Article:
“The civilian police aren’t willing to get involved, or take too long to get involved, unless there are indications of foul play,” Haswell said, adding investigators only took this particular case seriously after media reports and public outcry.
“Dear Commanders at Fort Bliss,” Carin Obad, the mother of Obad-Matis, wrote on Facebook on Dec. 28 after phone calls with commanders. “My son is Jake Obad-Mathis and we will find him.”
“Your leadership in his company is horrendous and we would like someone to step up and find our son,” she added, apparently criticizing her son’s commanders at Fort Bliss.
The military’s law enforcement is often slow to move on AWOL troops, Haswell said. Commanders must request military police assistance for a missing servicemember, and they often wait 24 or 48 hours to give troops a chance to show up.
Occasionally, days or weeks can pass before military police is notified of an AWOL servicemember, she said.
Tatjana Christian, a spokeswoman for Army personnel and human resources, said Wednesday that soldiers are removed from their duty roster 30 days after they are reported AWOL, which allows the service to fill that slot with another soldier.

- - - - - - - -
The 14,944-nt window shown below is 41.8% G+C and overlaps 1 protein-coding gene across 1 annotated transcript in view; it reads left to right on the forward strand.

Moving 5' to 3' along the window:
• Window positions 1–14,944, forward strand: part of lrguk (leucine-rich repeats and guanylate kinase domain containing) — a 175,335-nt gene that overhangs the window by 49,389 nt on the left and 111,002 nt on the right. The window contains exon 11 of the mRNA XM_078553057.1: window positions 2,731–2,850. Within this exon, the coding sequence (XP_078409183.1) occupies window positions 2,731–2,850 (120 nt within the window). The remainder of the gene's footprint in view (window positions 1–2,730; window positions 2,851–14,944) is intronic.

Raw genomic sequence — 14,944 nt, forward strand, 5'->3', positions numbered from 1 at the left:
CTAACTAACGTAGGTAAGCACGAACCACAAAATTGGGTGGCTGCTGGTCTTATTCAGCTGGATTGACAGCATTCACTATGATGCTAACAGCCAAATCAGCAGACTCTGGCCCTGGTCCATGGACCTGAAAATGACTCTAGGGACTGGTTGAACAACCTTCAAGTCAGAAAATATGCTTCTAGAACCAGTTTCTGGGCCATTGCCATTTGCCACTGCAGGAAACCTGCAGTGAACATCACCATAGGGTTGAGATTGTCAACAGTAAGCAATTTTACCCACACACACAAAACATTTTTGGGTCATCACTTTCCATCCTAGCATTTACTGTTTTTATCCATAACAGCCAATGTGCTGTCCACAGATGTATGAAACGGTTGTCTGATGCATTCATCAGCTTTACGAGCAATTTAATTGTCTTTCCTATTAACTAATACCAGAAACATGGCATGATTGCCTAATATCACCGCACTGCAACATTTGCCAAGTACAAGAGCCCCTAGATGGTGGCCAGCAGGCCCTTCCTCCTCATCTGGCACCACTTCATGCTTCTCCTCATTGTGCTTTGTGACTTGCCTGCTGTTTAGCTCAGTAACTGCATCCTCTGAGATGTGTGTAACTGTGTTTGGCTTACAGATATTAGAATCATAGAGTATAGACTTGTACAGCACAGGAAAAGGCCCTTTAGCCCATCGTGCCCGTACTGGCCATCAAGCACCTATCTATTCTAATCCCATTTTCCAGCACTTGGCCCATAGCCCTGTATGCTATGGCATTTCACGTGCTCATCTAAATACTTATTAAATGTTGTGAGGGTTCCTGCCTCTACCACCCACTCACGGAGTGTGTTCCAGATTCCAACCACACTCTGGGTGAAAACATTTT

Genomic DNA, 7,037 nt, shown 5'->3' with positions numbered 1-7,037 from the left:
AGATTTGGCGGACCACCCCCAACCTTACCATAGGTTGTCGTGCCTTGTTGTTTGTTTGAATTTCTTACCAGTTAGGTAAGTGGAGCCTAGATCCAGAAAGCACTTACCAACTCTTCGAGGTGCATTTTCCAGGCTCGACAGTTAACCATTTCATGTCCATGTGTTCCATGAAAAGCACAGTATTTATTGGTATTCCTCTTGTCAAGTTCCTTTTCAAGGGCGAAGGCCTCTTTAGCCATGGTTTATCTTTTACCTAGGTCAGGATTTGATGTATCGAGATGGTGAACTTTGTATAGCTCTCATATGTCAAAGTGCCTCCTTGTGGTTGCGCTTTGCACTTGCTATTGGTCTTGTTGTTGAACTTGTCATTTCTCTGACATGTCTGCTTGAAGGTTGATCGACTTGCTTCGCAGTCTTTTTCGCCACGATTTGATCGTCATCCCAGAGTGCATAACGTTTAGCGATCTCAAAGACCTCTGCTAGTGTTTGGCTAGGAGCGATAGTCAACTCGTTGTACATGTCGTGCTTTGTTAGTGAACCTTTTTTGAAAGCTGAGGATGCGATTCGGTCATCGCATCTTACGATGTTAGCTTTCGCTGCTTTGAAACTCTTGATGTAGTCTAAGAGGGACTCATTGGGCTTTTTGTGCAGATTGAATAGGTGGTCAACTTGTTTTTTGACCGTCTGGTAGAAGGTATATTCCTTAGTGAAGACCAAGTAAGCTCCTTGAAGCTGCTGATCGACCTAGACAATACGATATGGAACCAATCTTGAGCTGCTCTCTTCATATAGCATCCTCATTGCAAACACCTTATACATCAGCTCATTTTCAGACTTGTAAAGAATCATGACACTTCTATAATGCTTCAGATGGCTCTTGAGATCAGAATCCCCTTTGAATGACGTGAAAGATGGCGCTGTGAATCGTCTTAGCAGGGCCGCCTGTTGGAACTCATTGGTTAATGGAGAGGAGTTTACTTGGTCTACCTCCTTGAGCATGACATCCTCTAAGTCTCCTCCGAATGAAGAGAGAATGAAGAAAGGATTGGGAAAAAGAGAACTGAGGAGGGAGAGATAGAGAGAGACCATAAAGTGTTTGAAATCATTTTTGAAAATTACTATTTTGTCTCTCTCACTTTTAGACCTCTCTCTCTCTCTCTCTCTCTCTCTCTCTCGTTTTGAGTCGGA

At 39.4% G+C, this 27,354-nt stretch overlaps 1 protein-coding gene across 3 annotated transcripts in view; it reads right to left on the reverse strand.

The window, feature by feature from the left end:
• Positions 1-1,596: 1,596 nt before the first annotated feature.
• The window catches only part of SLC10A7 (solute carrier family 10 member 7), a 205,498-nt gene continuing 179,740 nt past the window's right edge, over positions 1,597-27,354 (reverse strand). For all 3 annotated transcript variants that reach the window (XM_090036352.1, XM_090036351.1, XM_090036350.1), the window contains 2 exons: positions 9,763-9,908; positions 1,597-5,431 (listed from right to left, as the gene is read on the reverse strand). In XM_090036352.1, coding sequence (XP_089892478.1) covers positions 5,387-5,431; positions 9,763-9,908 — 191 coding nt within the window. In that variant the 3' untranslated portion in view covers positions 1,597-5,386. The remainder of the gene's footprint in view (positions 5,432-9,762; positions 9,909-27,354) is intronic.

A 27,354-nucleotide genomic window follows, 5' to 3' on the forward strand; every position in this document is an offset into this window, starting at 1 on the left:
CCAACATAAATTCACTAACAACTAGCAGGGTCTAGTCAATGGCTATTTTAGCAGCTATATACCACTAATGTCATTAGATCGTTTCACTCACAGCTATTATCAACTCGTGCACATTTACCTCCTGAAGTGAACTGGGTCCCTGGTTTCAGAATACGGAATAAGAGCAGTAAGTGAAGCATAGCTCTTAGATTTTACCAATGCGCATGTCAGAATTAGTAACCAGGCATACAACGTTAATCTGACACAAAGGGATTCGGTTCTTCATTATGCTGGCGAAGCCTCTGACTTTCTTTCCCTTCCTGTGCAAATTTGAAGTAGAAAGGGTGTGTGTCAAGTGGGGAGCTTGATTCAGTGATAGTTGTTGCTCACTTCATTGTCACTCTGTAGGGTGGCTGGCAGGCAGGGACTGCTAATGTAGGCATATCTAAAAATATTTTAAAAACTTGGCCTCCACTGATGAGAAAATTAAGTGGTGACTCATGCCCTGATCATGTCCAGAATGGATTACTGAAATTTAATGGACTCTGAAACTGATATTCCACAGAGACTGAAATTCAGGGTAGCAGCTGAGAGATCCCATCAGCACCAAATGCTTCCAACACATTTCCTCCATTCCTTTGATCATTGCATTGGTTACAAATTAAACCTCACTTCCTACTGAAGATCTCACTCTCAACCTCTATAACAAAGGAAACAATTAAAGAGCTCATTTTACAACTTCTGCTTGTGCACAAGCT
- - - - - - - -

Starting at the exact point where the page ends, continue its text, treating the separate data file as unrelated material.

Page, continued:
“We do not actively look for deserters,” Christian said, adding most AWOL troops are found only after reported by civilian law enforcement following traffic stops and other encounters when their name is cross-referenced in a database of military reports.
The El Paso Police Department did not respond to calls or emails seeking comment on their role in the investigation, and Army investigators have not released any new information on the case.
Volunteers search Haswell has spent four years voluntarily investigating active-duty troops and veterans gone missing across the country when civilian and military police do not begin active searches, she said.
The Warriors Aftermath and Recovery Group, which she leads, is a band of about 20 volunteers and various veteran groups across the country who comb Facebook pages for leads, post missing persons fliers and join search teams on the ground.